Lawmakers Reject Fairness Doctrine

Published September 1, 2007

Abandoned some 20 years ago, the “Fairness Doctrine”–requiring public and privately owned broadcasters to provide airtime to opposing political and social viewpoints–briefly reared its head again on Capitol Hill in May and June.

The flap erupted when leading congressional Democrats suggested the Federal Communications Commission (FCC) could bring back the disputed policy. Republicans, with substantial bipartisan backing, trounced the idea in a relatively easy legislative maneuver.

James L. Gattuso, a senior research fellow in regulatory policy at The Heritage Foundation, warns the real battle over media regulation has hardly begun and won’t involve the Fairness Doctrine. He maintains a longer-term alternative agenda of liberal lawmakers, activists, and leftists surrounds the charged concerns over media ownership and the calls for “balance” rather than an uninhibited exchange of ideas.

Talk Radio Targeted

“The goal of the reforms is the same as the Fairness Doctrine: to reduce the influence of conservative talk radio,” said Gattuso. “Few on the Left ever seriously thought the Fairness Doctrine could be reinstituted. But the Left has been very active in promoting a number of much more subtle ‘reforms’ meant to alter what broadcasters do and say.”

At press time, Rep. Maurice Hinchey (D-NY) had not yet made good on the promised formal submission of legislation ostensibly aimed at AM radio.

During the debate over immigration reform legislation, bill supporters, mostly Democrats, reportedly were incensed that conservative talk show hosts and guests characterized the proposed illegal alien solution (fines and a path to citizenship) as amnesty. This caused Sens. John Kerry (D-MA), Dianne Feinstein (D-CA), Dick Durbin (D-IL), and others to make statements to the media and at public gatherings essentially calling for the Fairness Doctrine to be reinstated or at least reexamined.

Hinchey and several other Democrats in the Senate and House of Representatives had already called for a bill. This build-up brought a swift backlash as broadcasters, columnists, and Internet bloggers lambasted the doctrine as an unconstitutional infringement on freedom of speech.

Preemptive Strikes

Sen. Jim DeMint (R-SC) led the charge for a preemptive strike against reinstating the Fairness Doctrine. By late June Rep. Mike Pence (R-IN), Sen. Norm Coleman (R-MN), and Sen. John Thune (R-SD) introduced identical versions of a proposed Broadcaster Freedom Act–H.R. 2905, S. 1748, and S. 1742, respectively–that in about one page of text simply prevented the FCC from repromulgating the Fairness Doctrine.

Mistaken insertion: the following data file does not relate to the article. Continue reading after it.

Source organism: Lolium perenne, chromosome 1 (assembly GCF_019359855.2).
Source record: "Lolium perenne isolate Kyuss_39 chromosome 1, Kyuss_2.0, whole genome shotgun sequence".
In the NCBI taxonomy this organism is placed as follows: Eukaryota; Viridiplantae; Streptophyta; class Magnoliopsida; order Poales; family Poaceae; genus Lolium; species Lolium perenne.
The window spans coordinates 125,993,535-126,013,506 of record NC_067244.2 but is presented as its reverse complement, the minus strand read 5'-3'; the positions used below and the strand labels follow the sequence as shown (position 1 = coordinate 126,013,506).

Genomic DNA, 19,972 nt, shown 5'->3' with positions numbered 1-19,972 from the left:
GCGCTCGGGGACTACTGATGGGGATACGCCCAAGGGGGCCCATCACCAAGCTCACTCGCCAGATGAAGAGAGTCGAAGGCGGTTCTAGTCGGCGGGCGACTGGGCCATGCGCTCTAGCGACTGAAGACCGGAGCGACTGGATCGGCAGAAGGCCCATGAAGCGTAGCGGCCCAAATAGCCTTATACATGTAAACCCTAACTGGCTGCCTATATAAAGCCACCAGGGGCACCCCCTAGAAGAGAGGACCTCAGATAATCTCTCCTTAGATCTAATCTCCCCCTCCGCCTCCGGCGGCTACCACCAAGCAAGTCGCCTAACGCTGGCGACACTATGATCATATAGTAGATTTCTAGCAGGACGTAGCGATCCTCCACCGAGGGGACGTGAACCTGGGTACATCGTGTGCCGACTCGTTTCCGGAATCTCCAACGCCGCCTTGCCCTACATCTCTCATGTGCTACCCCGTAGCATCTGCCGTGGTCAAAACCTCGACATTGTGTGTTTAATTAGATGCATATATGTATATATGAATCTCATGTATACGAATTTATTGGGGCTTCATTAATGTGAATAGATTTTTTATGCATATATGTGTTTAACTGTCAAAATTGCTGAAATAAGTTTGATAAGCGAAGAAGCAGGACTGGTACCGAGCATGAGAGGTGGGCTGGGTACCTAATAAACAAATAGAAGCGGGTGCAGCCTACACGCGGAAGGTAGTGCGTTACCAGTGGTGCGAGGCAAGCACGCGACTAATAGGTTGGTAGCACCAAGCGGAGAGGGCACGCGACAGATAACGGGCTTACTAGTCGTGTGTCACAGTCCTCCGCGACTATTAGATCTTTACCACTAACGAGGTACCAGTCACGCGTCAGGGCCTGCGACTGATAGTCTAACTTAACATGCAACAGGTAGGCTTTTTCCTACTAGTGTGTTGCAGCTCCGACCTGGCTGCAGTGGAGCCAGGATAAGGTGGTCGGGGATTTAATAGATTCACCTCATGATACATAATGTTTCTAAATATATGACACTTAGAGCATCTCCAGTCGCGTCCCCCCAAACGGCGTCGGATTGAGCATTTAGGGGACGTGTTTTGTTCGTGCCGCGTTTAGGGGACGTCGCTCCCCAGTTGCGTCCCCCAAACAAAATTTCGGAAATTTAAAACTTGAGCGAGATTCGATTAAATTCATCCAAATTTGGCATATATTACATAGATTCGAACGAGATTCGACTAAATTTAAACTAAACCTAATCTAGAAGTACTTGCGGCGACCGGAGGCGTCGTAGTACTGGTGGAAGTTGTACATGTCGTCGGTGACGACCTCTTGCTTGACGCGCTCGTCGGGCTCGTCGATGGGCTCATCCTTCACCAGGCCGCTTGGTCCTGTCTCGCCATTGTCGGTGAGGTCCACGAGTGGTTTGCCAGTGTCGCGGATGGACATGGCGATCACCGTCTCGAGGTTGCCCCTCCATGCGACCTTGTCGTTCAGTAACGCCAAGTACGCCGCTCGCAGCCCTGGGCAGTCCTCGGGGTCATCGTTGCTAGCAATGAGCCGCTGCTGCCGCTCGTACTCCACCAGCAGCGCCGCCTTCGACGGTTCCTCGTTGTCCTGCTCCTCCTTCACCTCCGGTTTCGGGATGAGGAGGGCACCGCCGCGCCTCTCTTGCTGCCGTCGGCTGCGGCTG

Although bearing large numbers of co-sponsors, the three proposed bills haven’t come to a vote. In the meantime Pence managed to propose and pass a Fairness Doctrine stopgap in a bill that included FCC funding (H.R. 2829, Financial Services and General Government Appropriations, 2008). Passed by a 309-115 vote, the measure prohibits the FCC from using any funds made available by the act to reinstate the Fairness Doctrine on broadcast licensees.

“While I was pleased with the bipartisan passage of this legislation, we must open a second front to ensure that the Fairness Doctrine can never come back again,” said Pence, urging support for the Broadcaster Freedom Act.

Undefended Ground

Gattuso maintained that although the victory was fast and surprisingly easy, it was a win mostly over undefended ground. “The vote almost certainly means that the long-dead rule will not be revived anytime soon,” he wrote. “That’s good news. In the end, it was the rule’s opponents–not its supporters–who took the offensive.

“The vote was decisive,” Gattuso continued. “A majority of Democrats joined with a unanimous Republican caucus to forestall efforts to revive the failed doctrine. Politically, this seems to end any short-term possibility that Congress might reimpose a Fairness Doctrine. With so many members now on record opposing the rule, it would take a political Frankenstein to raise the doctrine from the regulatory grave in this Congress.”

Frank Barbetta ([email protected]) writes from Little Falls, New Jersey.